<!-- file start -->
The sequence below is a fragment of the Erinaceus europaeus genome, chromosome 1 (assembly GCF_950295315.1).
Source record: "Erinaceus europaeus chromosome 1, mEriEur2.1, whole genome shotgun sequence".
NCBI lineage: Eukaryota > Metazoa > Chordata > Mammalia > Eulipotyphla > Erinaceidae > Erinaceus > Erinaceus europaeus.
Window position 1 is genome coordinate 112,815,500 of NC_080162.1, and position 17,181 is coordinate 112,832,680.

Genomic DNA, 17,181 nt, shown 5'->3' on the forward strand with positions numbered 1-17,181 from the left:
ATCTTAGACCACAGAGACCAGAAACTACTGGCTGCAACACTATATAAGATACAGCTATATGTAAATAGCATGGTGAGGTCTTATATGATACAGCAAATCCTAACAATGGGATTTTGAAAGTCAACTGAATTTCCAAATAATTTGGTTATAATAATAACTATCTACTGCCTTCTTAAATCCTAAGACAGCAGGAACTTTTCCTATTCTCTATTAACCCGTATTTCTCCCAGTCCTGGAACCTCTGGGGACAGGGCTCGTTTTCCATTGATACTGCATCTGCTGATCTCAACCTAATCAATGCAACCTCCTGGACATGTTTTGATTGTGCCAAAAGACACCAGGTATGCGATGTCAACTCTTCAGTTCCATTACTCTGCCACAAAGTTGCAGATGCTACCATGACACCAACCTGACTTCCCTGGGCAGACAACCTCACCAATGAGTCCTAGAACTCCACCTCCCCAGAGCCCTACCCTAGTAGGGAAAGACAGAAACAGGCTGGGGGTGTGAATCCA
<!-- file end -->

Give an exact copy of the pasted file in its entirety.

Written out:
The sequence below is a fragment of the Erinaceus europaeus genome, chromosome 1 (assembly GCF_950295315.1).
Source record: "Erinaceus europaeus chromosome 1, mEriEur2.1, whole genome shotgun sequence".
NCBI lineage: Eukaryota > Metazoa > Chordata > Mammalia > Eulipotyphla > Erinaceidae > Erinaceus > Erinaceus europaeus.
Window position 1 is genome coordinate 112,815,500 of NC_080162.1, and position 17,181 is coordinate 112,832,680.

Genomic DNA, 17,181 nt, shown 5'->3' on the forward strand with positions numbered 1-17,181 from the left:
ATCTTAGACCACAGAGACCAGAAACTACTGGCTGCAACACTATATAAGATACAGCTATATGTAAATAGCATGGTGAGGTCTTATATGATACAGCAAATCCTAACAATGGGATTTTGAAAGTCAACTGAATTTCCAAATAATTTGGTTATAATAATAACTATCTACTGCCTTCTTAAATCCTAAGACAGCAGGAACTTTTCCTATTCTCTATTAACCCGTATTTCTCCCAGTCCTGGAACCTCTGGGGACAGGGCTCGTTTTCCATTGATACTGCATCTGCTGATCTCAACCTAATCAATGCAACCTCCTGGACATGTTTTGATTGTGCCAAAAGACACCAGGTATGCGATGTCAACTCTTCAGTTCCATTACTCTGCCACAAAGTTGCAGATGCTACCATGACACCAACCTGACTTCCCTGGGCAGACAACCTCACCAATGAGTCCTAGAACTCCACCTCCCCAGAGCCCTACCCTAGTAGGGAAAGACAGAAACAGGCTGGGGGTGTGAATCCA